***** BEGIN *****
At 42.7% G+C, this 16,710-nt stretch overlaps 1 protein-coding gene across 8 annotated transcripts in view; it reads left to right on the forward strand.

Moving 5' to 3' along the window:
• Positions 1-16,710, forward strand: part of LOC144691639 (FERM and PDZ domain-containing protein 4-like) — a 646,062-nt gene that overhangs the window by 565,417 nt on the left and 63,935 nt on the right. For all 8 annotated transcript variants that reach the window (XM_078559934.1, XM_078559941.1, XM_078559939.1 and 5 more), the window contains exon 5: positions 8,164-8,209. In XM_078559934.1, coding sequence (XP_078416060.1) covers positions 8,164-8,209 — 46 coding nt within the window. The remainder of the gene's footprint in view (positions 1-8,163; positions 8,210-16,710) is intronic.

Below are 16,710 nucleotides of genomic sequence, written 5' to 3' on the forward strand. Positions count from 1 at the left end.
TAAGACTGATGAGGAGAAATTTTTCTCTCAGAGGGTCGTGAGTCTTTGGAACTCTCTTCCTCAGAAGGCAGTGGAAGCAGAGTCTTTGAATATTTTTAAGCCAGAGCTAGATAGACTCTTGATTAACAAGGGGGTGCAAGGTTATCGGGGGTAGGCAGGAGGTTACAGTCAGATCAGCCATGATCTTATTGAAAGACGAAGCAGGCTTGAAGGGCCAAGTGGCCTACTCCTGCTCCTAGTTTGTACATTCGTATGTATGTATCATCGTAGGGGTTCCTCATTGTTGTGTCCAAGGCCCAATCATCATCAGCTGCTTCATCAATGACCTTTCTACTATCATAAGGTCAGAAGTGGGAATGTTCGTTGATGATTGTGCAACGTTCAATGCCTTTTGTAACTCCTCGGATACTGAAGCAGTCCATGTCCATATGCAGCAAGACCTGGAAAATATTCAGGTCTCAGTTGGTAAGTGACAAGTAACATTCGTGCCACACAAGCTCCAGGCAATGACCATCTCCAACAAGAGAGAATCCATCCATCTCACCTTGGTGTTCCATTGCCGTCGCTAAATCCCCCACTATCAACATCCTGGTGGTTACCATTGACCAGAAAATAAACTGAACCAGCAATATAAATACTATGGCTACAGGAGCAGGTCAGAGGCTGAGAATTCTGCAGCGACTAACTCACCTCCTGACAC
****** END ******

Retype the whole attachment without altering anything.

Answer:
At 42.7% G+C, this 16,710-nt stretch overlaps 1 protein-coding gene across 8 annotated transcripts in view; it reads left to right on the forward strand.

Moving 5' to 3' along the window:
• Positions 1-16,710, forward strand: part of LOC144691639 (FERM and PDZ domain-containing protein 4-like) — a 646,062-nt gene that overhangs the window by 565,417 nt on the left and 63,935 nt on the right. For all 8 annotated transcript variants that reach the window (XM_078559934.1, XM_078559941.1, XM_078559939.1 and 5 more), the window contains exon 5: positions 8,164-8,209. In XM_078559934.1, coding sequence (XP_078416060.1) covers positions 8,164-8,209 — 46 coding nt within the window. The remainder of the gene's footprint in view (positions 1-8,163; positions 8,210-16,710) is intronic.

Below are 16,710 nucleotides of genomic sequence, written 5' to 3' on the forward strand. Positions count from 1 at the left end.
TAAGACTGATGAGGAGAAATTTTTCTCTCAGAGGGTCGTGAGTCTTTGGAACTCTCTTCCTCAGAAGGCAGTGGAAGCAGAGTCTTTGAATATTTTTAAGCCAGAGCTAGATAGACTCTTGATTAACAAGGGGGTGCAAGGTTATCGGGGGTAGGCAGGAGGTTACAGTCAGATCAGCCATGATCTTATTGAAAGACGAAGCAGGCTTGAAGGGCCAAGTGGCCTACTCCTGCTCCTAGTTTGTACATTCGTATGTATGTATCATCGTAGGGGTTCCTCATTGTTGTGTCCAAGGCCCAATCATCATCAGCTGCTTCATCAATGACCTTTCTACTATCATAAGGTCAGAAGTGGGAATGTTCGTTGATGATTGTGCAACGTTCAATGCCTTTTGTAACTCCTCGGATACTGAAGCAGTCCATGTCCATATGCAGCAAGACCTGGAAAATATTCAGGTCTCAGTTGGTAAGTGACAAGTAACATTCGTGCCACACAAGCTCCAGGCAATGACCATCTCCAACAAGAGAGAATCCATCCATCTCACCTTGGTGTTCCATTGCCGTCGCTAAATCCCCCACTATCAACATCCTGGTGGTTACCATTGACCAGAAAATAAACTGAACCAGCAATATAAATACTATGGCTACAGGAGCAGGTCAGAGGCTGAGAATTCTGCAGCGACTAACTCACCTCCTGACAC